Ironically, most of the more newsworthy events concerning Green mount in 1988 happened in April and May, before they had found the rhythm and consistency which was to prove the basis of their success. The first match of the season produced at hrilling tieagainst Little Lever, whilst in game number two at Egerton they almost came unstuck against theeventual wooden-spoonists when, facing a score of 113, they lost six cheap wickets before Jones and Stewart saw them home. Then ac; ucial win (in the light of things to come) over Westhoughton was followed by defeat at Farnworth. On May 17th, Bradshaw and Greenmount combined to leave the League Aggregate Record far behind when,in the face of a Bradshaw total of 295 for 3, a spirited reply found the Brandlesholme Road side only eleven runs short of what would have been a truly amazing win. This was followed by 275 for 5 in a drawn game at Kearsley which was highlighted by young Andy Williams' first senior century, whilst Round One of the Hamer Cup saw them squeeze through by two runs at CastleHill. On the last Saturday in May, Taylor's second century of the year provided the foundation of a huge 308 for 2 as Farnworth Social Circle were trounced by 189 runs. The second half of the season was negotiated rather less sensationally, but with a stability which led inevitably to their richly deserved title.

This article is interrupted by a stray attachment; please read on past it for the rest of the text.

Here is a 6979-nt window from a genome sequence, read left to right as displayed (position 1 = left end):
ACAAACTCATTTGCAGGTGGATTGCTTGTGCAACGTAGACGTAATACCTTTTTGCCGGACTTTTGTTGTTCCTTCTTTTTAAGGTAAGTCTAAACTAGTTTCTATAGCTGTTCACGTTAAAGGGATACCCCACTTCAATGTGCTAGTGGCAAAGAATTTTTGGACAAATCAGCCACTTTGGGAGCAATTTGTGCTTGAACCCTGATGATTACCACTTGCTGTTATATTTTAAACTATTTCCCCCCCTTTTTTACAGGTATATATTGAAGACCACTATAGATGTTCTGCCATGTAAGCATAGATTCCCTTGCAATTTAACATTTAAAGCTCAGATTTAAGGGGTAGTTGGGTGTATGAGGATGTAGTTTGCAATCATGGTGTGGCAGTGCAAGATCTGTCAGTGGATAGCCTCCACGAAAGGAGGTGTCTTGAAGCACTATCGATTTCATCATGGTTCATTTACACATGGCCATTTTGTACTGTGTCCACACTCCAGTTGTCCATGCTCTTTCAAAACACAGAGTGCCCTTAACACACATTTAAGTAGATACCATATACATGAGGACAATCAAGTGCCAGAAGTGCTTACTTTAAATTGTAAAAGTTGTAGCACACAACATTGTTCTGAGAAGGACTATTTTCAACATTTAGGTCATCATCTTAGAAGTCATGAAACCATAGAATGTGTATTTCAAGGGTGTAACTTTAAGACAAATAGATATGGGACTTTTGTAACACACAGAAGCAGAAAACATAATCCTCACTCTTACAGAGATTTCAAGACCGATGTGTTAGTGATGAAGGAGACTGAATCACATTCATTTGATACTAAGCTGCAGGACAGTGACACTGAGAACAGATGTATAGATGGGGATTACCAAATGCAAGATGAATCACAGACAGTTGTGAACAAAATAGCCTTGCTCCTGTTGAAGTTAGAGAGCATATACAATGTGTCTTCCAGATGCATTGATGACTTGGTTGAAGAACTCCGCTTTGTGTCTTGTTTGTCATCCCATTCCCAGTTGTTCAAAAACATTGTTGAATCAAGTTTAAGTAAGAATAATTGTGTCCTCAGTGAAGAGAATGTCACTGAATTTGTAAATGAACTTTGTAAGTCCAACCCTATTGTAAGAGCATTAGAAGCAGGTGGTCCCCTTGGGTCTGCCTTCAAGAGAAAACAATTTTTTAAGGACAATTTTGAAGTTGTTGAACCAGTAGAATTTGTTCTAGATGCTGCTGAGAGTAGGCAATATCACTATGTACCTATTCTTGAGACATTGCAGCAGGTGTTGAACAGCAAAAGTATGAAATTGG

Westhoughton, who finished second, probably did so because of an inability to bowl sides out. This they managed on only four occasions, being greatly helped in one particular game by the opposition's number eleven, who obligingly ran himself out! Their four main bowlers took only 155 wickets, compared to the champions' leading quartet, who totalled 181. The club's batting was immensely strong, and run-chasing was rarely a problem. Estwick, Heaton, who broke the club record, Graham Hill, Harrison and Brooks all scored prolifically and attractively, whilst Peter Jones won the League Wicket-keeping Prize for the first time.
Yet again the 1988 League Championship underlined the dominance of both the top professional and the above-average overseas amateur. Indeed, over the past five years, the pro's and overseas players of the five championship sides have totalled between them 8,856 runs and 554 wickets, figures all the more remarkable taking into account the fact that Bower, Lones and Taylor didn't bowl, and that Farbart didn't bat. Over the same period, the same factor would appear to have made a similar impact on the Hamer Cup competition, when one considers the Cup Final contributions of Long, Jones, Tucker, Lones, Prabhakar, Owens and, in 1988, Wendell Coppin.